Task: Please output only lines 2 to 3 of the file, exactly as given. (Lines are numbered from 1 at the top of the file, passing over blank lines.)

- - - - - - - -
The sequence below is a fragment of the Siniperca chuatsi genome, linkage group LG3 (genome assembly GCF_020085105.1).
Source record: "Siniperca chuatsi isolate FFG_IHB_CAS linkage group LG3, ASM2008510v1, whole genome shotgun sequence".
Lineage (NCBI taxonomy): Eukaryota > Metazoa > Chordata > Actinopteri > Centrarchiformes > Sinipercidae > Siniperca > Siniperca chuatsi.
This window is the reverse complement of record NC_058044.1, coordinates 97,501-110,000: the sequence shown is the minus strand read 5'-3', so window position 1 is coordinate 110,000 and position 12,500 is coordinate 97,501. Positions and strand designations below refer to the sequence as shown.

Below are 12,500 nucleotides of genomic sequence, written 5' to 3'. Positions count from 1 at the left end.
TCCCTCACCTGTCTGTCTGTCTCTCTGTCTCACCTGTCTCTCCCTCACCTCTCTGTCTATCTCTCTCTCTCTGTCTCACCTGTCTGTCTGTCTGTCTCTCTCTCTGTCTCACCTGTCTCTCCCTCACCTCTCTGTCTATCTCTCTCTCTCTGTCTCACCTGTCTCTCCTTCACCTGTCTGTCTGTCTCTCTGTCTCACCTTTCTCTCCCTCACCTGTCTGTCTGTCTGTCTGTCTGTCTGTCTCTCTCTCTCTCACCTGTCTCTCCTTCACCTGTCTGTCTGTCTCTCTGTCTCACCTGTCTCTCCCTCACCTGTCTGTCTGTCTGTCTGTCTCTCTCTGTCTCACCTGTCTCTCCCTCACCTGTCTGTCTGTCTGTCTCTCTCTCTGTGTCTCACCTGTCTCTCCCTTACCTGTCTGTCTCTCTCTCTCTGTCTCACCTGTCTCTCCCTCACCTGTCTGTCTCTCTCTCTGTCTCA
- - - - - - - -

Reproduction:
Source record: "Siniperca chuatsi isolate FFG_IHB_CAS linkage group LG3, ASM2008510v1, whole genome shotgun sequence".
Lineage (NCBI taxonomy): Eukaryota > Metazoa > Chordata > Actinopteri > Centrarchiformes > Sinipercidae > Siniperca > Siniperca chuatsi.